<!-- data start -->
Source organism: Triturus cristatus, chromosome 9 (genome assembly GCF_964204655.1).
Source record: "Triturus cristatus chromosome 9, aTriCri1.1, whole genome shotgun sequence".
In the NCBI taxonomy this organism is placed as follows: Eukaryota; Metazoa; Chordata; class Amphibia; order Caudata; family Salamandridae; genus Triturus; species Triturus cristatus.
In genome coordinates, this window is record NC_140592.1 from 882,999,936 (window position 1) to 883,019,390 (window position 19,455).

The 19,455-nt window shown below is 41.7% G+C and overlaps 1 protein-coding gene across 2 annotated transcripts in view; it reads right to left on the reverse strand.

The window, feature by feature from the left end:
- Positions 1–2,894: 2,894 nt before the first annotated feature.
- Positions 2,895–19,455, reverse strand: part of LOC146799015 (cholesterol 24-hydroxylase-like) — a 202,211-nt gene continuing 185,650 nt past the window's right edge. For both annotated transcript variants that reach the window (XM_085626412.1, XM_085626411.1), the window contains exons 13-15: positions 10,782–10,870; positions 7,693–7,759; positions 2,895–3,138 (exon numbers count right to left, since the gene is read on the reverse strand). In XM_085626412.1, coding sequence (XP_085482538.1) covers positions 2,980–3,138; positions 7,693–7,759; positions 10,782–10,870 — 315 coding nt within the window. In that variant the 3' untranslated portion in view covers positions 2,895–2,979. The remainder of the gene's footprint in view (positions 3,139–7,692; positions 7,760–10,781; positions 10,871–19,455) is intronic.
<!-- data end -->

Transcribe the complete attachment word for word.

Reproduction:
Source organism: Triturus cristatus, chromosome 9 (genome assembly GCF_964204655.1).
Source record: "Triturus cristatus chromosome 9, aTriCri1.1, whole genome shotgun sequence".
In the NCBI taxonomy this organism is placed as follows: Eukaryota; Metazoa; Chordata; class Amphibia; order Caudata; family Salamandridae; genus Triturus; species Triturus cristatus.
In genome coordinates, this window is record NC_140592.1 from 882,999,936 (window position 1) to 883,019,390 (window position 19,455).

The 19,455-nt window shown below is 41.7% G+C and overlaps 1 protein-coding gene across 2 annotated transcripts in view; it reads right to left on the reverse strand.

The window, feature by feature from the left end:
- Positions 1–2,894: 2,894 nt before the first annotated feature.
- Positions 2,895–19,455, reverse strand: part of LOC146799015 (cholesterol 24-hydroxylase-like) — a 202,211-nt gene continuing 185,650 nt past the window's right edge. For both annotated transcript variants that reach the window (XM_085626412.1, XM_085626411.1), the window contains exons 13-15: positions 10,782–10,870; positions 7,693–7,759; positions 2,895–3,138 (exon numbers count right to left, since the gene is read on the reverse strand). In XM_085626412.1, coding sequence (XP_085482538.1) covers positions 2,980–3,138; positions 7,693–7,759; positions 10,782–10,870 — 315 coding nt within the window. In that variant the 3' untranslated portion in view covers positions 2,895–2,979. The remainder of the gene's footprint in view (positions 3,139–7,692; positions 7,760–10,781; positions 10,871–19,455) is intronic.